The authorized punishments for conviction of a felony are: ...
(f) For Class 6 felonies, a term of imprisonment of not less than one year
nor more than five years, or in the discretion of the jury or the court
trying the case without a jury, confinement in jail for not more than
twelve months and a fine of not more than $2,500, either or both.
§ 18.2-423.1. Placing swastika on certain property with intent to
intimidate; penalty; prima facie evidence of intent.
It shall be unlawful for any person or persons, with the intent of
intimidating another person or group of persons, to place or cause to be
placed a swastika on any church, synagogue or other building or place used
for religious worship, or on any school, educational facility or community
center owned or operated by a church or religious body.
A violation of this section shall be punishable as a Class 6 felony.
For the purposes of this section, any such placing of a swastika shall be
prima facie evidence of an intent to intimidate another person or group of
At 3:50 PM -0800 11/2/01, Volokh, Eugene wrote:
> I too am surprised that in the O'Mara and Elliott cases, the
>defendants weren't also prosecuted for other crimes (or so the Va. Sup.
>Ct. case and the Va. Ct. App. cases seem to suggest). The Va. Sup. Ct.
>case is at
> But in the Black case, the cross was burned at a political rally
>-- it's not clear that this action would have violated any other law. (We
>could imagine this being punishable by some general law barring the
>burning of all large objects in public, but I don't know of any such law
>From: David M Wagner [SMTP:daviwag at REGENT.EDU]
>Sent: Friday, November 02, 2001 3:28 PM
>To: CONLAWPROF at listserv.ucla.edu
>Subject: Re: Cross-Burning Convictions Overturned
>Picking up on Jim's suggestion that the common law of crimes is equal to the
>occasion and should have been used here, it seems to me Employment Div. v.
>Smith provides any First Amendment analysis that may be necessary,
>analogizing from free exercise to free speech (easy enough; see Scalia's
>Barnes Theater concurrence). States have laws against trespass, arson, and
>attempted arson. Does the addition of a communicative motivation for those
>crimes force the state to show a compelling state interest before it can
>enforce such laws? No. Easy case.
>David M. Wagner
>Regent University School of Law
>1000 Regent University Drive
>Virginia Beach, VA 23494
>> -----Original Message-----
>> From: Discussion list for con law professors
>>[<mailto:CONLAWPROF at listserv.ucla.edu>mailto:CONLAWPROF at listserv.ucla.edu]On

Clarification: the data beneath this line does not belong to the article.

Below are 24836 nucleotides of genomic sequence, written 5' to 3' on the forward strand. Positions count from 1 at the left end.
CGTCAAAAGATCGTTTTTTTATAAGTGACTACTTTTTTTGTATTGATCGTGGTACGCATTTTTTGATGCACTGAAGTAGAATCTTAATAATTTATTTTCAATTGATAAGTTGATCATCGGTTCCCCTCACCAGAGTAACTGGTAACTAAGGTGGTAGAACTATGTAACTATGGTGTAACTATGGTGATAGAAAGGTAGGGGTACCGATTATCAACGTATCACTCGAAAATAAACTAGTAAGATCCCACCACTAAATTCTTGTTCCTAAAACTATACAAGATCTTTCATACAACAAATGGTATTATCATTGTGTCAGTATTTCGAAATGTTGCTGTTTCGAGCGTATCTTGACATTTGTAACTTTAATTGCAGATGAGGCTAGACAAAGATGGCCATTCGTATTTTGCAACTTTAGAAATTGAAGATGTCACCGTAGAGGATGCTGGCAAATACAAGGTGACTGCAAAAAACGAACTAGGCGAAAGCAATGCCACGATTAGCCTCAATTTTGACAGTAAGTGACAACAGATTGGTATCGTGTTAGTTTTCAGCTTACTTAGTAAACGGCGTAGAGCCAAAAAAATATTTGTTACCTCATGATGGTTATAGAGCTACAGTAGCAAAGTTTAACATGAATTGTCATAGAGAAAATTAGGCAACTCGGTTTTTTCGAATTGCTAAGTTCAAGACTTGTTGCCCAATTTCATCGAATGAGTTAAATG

>>Behalf Of James Maule
>> Sent: Friday, November 02, 2001 6:09 PM
>> To: CONLAWPROF at listserv.ucla.edu
>> Subject: Cross-Burning Convictions Overturned
>> News from another list. I do not have a URL for the actual news release.
>> My query: Is this another case of prosecutors missing the easy
>> path? How can free speech permit trespass onto another person's
>> property, and fire ignition that can put the person's home at risk?
>> The AP reports a 4-3 Virginia Supreme Court decision striking down
>> a state law against cross-burning. It called cross-burnings acts of
>> bigotry that are a protected form of speech.
>> Convictions of three people in two cases were reversed. In
>> one, a cross was
>> burned at a Ku Klux Klan rally, and in the other there was an
>> attempt to burn
>> a cross in an African-American's back yard.
>> From the opinion: "Under our system of government, people have
>> the right to use symbols
>> to communicate. They patriotically wave the flag or burn it in
>> protest; they may reverently worship the cross or burn it as an
>> expression of bigotry."
>> "While reasonable prohibitions upon time, place and manner of speech,
>> and statutes of neutral application, may be enforced, government may
>> not regulate speech based on hostility - or favoritism - towards the
>> underlying message expressed."
>> From the dissent: "for almost 50 years [the law] has protected
>> our citizens from being placed in fear of bodily
>> harm by the burning of a cross."
>> Jim Maule
>> Professor of Law, Villanova University School of Law
>> Villanova PA 19085
>> maule at law.villanova.edu
>> President, TaxJEM Inc (computer assisted tax law instruction)
>> Publisher, JEMBook Publishing Co. (www.jembook.com)
>> Maule Family Archivist & Genealogist (www.maulefamily.com)